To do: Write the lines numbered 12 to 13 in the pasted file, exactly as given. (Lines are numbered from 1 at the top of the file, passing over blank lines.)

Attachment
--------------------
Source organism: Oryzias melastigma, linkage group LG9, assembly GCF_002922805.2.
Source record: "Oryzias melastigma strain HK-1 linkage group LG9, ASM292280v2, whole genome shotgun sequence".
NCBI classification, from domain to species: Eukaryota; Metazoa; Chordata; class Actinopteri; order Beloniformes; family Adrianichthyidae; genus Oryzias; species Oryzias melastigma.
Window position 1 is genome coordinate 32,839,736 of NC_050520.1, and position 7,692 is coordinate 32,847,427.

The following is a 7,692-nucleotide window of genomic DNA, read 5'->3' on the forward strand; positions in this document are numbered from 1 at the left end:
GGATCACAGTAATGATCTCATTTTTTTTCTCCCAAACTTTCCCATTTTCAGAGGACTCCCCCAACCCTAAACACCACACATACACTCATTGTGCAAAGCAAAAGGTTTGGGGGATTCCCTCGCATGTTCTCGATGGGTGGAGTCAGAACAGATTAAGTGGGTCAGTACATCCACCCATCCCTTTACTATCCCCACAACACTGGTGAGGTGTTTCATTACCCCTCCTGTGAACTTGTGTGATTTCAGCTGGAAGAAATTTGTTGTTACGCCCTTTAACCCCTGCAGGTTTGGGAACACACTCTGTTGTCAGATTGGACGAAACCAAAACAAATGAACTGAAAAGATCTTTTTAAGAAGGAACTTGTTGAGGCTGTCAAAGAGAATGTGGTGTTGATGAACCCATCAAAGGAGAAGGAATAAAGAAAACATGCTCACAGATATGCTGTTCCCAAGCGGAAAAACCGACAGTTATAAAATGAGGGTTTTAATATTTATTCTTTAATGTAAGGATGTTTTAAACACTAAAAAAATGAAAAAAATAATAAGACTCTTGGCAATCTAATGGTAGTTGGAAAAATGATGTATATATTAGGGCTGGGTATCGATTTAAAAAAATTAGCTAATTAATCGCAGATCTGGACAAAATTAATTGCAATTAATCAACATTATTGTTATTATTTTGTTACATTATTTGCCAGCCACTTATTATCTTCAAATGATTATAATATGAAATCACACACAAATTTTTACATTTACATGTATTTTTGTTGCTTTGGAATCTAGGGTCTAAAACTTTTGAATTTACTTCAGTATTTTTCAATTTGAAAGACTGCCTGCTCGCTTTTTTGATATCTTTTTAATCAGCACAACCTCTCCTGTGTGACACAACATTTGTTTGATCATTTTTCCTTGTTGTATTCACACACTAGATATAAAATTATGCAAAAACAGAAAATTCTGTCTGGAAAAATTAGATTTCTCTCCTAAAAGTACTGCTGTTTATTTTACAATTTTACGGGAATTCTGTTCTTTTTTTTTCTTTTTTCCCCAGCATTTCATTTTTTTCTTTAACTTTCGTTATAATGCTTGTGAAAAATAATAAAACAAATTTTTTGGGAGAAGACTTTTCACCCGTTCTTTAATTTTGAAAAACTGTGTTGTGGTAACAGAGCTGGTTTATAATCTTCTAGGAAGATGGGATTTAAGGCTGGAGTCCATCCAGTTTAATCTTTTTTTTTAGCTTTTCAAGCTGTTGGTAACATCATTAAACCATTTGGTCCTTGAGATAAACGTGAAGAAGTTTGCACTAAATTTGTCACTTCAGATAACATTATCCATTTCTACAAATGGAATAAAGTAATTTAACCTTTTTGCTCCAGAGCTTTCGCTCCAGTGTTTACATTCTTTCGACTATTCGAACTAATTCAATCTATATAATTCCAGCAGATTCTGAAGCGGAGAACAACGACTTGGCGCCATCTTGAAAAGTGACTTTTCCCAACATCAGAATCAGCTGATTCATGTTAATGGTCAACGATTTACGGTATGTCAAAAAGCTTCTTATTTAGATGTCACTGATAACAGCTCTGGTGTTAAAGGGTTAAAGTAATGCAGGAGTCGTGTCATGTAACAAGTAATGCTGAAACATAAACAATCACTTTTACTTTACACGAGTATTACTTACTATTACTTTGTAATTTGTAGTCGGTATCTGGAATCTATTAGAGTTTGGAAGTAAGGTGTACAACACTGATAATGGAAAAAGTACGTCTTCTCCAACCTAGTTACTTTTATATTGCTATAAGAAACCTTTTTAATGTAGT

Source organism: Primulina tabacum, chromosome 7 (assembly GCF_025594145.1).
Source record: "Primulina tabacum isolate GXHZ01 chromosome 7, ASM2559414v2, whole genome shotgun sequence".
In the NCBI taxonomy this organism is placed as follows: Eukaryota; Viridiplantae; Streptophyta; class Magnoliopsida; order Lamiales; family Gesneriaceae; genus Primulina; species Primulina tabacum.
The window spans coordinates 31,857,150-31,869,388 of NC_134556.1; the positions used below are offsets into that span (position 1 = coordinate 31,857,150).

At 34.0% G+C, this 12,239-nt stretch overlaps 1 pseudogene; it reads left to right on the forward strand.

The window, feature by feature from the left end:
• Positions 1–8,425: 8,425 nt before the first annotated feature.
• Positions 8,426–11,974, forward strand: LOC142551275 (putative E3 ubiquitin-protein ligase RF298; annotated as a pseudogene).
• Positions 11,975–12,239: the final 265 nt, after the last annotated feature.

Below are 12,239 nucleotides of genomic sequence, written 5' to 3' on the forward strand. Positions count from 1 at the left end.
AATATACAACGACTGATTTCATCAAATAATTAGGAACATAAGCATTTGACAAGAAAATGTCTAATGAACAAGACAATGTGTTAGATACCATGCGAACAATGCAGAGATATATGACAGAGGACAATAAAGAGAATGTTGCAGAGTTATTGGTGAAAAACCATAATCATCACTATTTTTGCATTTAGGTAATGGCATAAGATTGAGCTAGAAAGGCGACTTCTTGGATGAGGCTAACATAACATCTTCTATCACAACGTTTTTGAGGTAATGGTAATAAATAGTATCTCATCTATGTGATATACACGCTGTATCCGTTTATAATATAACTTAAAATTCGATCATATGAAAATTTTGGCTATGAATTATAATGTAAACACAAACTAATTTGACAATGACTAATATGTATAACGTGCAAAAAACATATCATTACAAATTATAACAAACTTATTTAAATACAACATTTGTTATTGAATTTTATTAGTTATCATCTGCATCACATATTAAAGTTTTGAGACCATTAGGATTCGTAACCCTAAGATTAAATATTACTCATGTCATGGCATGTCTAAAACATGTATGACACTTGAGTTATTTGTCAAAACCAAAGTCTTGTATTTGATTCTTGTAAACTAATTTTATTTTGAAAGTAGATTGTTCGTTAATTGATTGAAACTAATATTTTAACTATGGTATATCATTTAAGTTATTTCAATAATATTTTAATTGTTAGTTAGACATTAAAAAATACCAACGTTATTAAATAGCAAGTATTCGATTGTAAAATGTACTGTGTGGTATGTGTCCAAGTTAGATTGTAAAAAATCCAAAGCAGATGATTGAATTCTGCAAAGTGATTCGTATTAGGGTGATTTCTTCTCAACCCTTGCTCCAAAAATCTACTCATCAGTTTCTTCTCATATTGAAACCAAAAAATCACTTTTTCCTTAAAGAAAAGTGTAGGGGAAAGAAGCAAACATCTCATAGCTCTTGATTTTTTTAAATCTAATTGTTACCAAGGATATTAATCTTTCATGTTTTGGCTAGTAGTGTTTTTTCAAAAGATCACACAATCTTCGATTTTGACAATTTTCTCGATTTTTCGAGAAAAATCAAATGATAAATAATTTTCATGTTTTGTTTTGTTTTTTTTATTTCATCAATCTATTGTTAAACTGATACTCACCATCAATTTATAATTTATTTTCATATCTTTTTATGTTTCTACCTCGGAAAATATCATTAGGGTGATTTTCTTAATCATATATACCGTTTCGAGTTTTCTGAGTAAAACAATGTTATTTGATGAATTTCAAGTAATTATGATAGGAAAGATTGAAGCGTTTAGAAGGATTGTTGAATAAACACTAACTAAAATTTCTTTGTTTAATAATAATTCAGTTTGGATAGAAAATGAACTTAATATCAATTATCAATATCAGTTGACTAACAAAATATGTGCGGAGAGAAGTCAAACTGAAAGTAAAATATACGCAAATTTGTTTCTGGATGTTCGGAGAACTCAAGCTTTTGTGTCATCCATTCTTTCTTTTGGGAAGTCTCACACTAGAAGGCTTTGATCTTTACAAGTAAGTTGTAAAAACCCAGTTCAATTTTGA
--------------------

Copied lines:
The window, feature by feature from the left end:
• Positions 1–8,425: 8,425 nt before the first annotated feature.